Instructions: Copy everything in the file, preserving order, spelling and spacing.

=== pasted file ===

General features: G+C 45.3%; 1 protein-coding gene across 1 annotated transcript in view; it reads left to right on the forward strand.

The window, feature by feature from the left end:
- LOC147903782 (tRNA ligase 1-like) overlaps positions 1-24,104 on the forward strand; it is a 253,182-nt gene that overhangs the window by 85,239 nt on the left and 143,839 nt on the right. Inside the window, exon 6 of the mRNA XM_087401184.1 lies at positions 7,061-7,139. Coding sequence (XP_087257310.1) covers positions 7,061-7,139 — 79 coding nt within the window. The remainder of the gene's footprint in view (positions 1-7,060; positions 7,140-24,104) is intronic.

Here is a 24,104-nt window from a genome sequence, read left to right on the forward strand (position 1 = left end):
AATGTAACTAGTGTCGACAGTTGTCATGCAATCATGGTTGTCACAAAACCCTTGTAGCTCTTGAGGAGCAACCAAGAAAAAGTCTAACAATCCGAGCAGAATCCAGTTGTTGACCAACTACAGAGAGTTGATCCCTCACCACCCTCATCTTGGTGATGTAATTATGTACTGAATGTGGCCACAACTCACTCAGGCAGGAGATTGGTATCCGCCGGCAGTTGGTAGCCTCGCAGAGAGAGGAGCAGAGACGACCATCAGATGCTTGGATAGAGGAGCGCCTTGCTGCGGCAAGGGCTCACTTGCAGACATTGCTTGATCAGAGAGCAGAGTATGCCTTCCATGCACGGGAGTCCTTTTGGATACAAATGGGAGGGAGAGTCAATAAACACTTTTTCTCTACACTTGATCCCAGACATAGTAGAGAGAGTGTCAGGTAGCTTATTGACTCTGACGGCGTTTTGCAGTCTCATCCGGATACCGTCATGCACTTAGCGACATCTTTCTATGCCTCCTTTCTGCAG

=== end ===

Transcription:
General features: G+C 45.3%; 1 protein-coding gene across 1 annotated transcript in view; it reads left to right on the forward strand.

The window, feature by feature from the left end:
- LOC147903782 (tRNA ligase 1-like) overlaps positions 1-24,104 on the forward strand; it is a 253,182-nt gene that overhangs the window by 85,239 nt on the left and 143,839 nt on the right. Inside the window, exon 6 of the mRNA XM_087401184.1 lies at positions 7,061-7,139. Coding sequence (XP_087257310.1) covers positions 7,061-7,139 — 79 coding nt within the window. The remainder of the gene's footprint in view (positions 1-7,060; positions 7,140-24,104) is intronic.

Here is a 24,104-nt window from a genome sequence, read left to right on the forward strand (position 1 = left end):
AATGTAACTAGTGTCGACAGTTGTCATGCAATCATGGTTGTCACAAAACCCTTGTAGCTCTTGAGGAGCAACCAAGAAAAAGTCTAACAATCCGAGCAGAATCCAGTTGTTGACCAACTACAGAGAGTTGATCCCTCACCACCCTCATCTTGGTGATGTAATTATGTACTGAATGTGGCCACAACTCACTCAGGCAGGAGATTGGTATCCGCCGGCAGTTGGTAGCCTCGCAGAGAGAGGAGCAGAGACGACCATCAGATGCTTGGATAGAGGAGCGCCTTGCTGCGGCAAGGGCTCACTTGCAGACATTGCTTGATCAGAGAGCAGAGTATGCCTTCCATGCACGGGAGTCCTTTTGGATACAAATGGGAGGGAGAGTCAATAAACACTTTTTCTCTACACTTGATCCCAGACATAGTAGAGAGAGTGTCAGGTAGCTTATTGACTCTGACGGCGTTTTGCAGTCTCATCCGGATACCGTCATGCACTTAGCGACATCTTTCTATGCCTCCTTTCTGCAG